Technical & Industrial Division


Diesel Technology

Students in the Diesel Technology program are given a well-rounded education in the service and repair of trucks and heavy equipment related to areas including farming, logging, marine, locomotive, and construction equipment. Students are provided theory and shop practice on diesel engines and emissions, safety, hydraulics, DC electrical systems and multiplexing, power trains including hybrid technologies, air systems, brakes, chassis and suspension. Students will also receive comprehensive safety training applicable to the work environment. Students also have the opportunity to participate in the program’s Diesel Club.Diesel2

Program Instructors

William Frei, A.A.S., Professor

Jay Kimble, A.A.s., Associate Professor

Andrew Kuther, A.A.S., Assistant Professor

Harvey Leach, Tool Room Assistant


The Diesel Technology program requires tools. Check out the following link for the TOOL LIST requirements.

Job Outlook

The employment opportunities are available with a wide variety of diverse companies including transportation; rental yards; power generation; logging, mining, and construction firms; general and specialty shops; dealerships; state, county, and city shops; and state and federal agencies including the park service, state, and county shops.

Work Setting

Diesel technician positions can be found in all areas and locations in the world. Work includes both indoor and outdoor opportunities. Climbing, stooping, reaching, and lifting may be required. The average work week is 44 hours. During peak seasons, work time may extend to 12 to 15 hours per day, 7 days per week.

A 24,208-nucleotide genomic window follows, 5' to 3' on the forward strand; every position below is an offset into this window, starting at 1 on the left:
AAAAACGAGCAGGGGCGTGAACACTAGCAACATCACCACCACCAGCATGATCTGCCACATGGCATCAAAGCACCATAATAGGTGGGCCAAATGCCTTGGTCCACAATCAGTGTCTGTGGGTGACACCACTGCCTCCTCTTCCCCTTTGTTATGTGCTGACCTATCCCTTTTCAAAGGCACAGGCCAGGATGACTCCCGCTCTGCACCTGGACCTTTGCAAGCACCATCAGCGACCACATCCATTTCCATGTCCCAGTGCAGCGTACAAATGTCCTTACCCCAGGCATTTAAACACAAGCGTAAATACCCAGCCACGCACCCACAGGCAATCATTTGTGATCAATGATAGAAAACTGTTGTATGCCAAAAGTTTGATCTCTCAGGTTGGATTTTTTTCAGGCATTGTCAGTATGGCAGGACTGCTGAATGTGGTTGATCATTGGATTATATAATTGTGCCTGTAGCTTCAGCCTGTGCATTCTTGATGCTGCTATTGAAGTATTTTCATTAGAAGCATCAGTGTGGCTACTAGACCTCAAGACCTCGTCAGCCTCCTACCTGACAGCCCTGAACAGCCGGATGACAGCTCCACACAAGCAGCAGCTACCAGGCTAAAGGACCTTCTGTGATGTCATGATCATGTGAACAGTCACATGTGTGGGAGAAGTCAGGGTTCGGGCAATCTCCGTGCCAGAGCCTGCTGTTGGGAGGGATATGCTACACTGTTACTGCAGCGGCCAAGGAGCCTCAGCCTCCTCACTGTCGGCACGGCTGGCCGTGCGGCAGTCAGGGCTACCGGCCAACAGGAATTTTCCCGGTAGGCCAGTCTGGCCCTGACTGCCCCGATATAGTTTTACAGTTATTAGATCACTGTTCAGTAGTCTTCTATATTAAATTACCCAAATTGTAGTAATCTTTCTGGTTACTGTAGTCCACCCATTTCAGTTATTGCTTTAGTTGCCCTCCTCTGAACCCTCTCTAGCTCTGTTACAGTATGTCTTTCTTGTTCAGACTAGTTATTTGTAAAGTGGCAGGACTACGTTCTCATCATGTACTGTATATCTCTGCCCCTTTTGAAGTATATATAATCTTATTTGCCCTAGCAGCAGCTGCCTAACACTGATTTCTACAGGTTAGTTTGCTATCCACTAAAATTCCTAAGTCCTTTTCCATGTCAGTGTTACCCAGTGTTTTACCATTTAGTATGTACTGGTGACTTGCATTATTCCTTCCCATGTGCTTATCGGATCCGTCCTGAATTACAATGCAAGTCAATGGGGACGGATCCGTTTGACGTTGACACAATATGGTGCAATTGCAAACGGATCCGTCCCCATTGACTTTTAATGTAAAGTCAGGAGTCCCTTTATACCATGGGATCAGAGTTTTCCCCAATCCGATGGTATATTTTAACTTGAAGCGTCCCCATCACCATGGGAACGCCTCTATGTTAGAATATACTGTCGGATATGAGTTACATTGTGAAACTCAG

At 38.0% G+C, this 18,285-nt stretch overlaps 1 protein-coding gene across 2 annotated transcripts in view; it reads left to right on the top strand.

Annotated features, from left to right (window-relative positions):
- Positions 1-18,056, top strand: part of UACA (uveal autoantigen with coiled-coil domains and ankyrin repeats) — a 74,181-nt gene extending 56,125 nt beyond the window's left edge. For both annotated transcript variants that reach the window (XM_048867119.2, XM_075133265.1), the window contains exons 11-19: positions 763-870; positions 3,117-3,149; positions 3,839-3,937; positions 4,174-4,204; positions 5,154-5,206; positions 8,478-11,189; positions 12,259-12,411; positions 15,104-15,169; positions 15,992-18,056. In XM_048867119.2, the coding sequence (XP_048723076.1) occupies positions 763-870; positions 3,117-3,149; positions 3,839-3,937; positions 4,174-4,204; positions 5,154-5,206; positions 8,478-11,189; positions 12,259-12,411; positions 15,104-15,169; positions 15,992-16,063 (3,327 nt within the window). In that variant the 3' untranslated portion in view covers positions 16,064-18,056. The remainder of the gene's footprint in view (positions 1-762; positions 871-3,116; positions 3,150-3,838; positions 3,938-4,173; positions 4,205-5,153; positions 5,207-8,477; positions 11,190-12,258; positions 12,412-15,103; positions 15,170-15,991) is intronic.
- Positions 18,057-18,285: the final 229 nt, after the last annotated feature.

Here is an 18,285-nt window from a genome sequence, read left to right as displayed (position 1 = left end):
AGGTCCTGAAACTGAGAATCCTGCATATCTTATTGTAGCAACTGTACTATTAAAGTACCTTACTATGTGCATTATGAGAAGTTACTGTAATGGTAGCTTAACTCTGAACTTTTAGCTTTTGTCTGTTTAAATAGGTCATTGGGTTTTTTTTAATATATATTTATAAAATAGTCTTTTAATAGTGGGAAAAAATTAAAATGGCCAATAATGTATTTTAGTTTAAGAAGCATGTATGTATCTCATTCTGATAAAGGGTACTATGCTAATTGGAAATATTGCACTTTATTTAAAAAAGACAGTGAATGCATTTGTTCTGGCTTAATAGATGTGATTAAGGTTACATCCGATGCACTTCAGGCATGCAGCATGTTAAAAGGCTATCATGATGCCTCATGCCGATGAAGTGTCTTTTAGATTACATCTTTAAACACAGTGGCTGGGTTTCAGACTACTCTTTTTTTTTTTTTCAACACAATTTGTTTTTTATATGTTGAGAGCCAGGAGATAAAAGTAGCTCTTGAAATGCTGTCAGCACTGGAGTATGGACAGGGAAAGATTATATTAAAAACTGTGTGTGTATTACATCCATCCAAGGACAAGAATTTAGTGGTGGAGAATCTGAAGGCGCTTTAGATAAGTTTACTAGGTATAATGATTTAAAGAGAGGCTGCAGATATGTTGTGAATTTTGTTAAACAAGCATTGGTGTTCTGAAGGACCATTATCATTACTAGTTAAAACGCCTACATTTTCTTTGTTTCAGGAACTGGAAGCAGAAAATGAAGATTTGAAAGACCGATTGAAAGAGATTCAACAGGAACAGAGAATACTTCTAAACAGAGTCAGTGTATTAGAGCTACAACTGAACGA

This program has physical requirements that may affect the student’s ability to perform in this field. These requirements can be found on the Bureau of Labor Statistics website or at O-Net OnLine. Necessary aptitudes include mechanical ability, good physical strength, good reading, physics, and math skills; ability to make decisions and work accurately; and enjoy working and seeing concrete results. The ability to adapt to ever-changing technology is a plus.



Today’s technicians start at $11.00 to $21.00 per hour right out of school. Journeymen wages can range up to $30.00 or more per hour. Benefits usually include health insurance, 401K, dental, vacation, and more. Technicians are needed in every city and state across the U.S., and as well as abroad.

Entrance Requirements

  • Program is Fall semester admittance only.
  • The prospective students must have a current valid driver’s license while enrolled in the program and have had no DUI’s in the past 12 months.
  • Enrollment priority is on a first-come, first-served basis as determined by the student’s faculty advising date.
  • For A.A.S. degree-seeking students: Compass scores of 68 or higher in English, 73 or higher in Reading, 46 or higher in Math (Algebra), or qualify for Math (PT) 137, English 101, and Communications 101.
  • For certificate-seeking students: Compass scores of 46-100 on Pre-Algebra, and 0-45 on Algebra.

Length of Program

Bachelor of Applied Science – 4 years

Associate of Applied Science – 2 years

Advanced Technical Certificate – 2 years

Intermediate Technical Certificate – 1 year


Gainful Employment

 -detailed information regarding professional-technical education programming, costs, and job placement 

Diesel Technology - Advanced Technical Certificate

Diesel Technology - Intermediate Technical Certificate